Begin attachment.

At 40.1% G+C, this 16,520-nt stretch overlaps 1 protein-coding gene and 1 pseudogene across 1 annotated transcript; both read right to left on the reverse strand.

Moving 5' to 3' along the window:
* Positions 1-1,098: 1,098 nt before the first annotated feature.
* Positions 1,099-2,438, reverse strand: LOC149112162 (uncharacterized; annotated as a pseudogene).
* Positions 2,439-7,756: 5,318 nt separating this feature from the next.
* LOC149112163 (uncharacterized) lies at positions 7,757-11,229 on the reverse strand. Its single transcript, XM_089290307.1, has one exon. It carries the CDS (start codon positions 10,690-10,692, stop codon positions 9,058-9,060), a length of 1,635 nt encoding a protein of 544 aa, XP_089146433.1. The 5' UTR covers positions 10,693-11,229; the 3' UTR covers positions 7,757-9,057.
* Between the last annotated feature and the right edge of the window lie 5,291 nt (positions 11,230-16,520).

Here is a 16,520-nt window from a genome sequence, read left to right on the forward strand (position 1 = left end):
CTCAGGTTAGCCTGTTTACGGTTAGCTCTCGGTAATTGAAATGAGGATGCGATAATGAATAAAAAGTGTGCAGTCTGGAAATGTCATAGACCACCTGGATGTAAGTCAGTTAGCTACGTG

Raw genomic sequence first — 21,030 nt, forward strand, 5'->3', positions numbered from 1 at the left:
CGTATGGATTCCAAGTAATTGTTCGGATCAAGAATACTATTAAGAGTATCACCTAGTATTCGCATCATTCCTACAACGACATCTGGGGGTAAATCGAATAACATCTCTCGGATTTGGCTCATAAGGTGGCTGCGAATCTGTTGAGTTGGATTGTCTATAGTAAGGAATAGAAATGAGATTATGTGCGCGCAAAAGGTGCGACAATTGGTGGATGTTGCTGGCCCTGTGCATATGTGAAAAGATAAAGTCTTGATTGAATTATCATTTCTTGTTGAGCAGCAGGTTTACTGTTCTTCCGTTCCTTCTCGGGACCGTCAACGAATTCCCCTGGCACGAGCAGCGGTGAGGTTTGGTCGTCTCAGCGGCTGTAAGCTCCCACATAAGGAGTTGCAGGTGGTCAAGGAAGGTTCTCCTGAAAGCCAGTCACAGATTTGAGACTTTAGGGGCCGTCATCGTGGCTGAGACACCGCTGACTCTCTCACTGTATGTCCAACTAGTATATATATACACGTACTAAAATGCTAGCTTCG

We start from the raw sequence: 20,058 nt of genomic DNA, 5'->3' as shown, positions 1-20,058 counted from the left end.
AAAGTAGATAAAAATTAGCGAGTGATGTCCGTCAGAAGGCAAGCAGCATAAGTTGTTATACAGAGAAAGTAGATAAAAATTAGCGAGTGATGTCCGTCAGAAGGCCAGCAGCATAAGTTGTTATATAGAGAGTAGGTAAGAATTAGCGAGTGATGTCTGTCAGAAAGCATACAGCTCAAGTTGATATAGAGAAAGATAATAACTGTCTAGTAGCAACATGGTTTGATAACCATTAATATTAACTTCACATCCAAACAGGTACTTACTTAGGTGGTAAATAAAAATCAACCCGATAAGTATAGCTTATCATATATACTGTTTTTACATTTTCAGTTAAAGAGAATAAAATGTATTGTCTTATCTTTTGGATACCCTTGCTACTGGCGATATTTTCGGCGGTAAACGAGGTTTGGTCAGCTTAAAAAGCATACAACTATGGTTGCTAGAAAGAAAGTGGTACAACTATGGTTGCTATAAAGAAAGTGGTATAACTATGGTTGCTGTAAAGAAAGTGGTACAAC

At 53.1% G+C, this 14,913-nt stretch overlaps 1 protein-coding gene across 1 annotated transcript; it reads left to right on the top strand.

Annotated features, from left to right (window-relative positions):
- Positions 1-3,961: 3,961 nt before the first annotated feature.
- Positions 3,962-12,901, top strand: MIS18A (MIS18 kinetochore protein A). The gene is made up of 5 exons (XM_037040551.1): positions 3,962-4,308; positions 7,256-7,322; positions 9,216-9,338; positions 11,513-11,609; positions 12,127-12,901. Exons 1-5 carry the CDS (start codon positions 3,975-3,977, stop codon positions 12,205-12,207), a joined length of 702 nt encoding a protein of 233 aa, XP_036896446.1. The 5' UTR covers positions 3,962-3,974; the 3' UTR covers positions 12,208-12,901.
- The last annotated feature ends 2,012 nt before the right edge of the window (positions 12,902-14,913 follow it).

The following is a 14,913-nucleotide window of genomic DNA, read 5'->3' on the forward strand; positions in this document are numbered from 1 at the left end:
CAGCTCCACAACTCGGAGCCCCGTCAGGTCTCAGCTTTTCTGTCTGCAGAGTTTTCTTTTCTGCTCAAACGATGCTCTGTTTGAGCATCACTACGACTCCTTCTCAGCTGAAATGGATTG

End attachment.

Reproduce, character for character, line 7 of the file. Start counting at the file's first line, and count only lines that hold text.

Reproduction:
* Between the last annotated feature and the right edge of the window lie 5,291 nt (positions 11,230-16,520).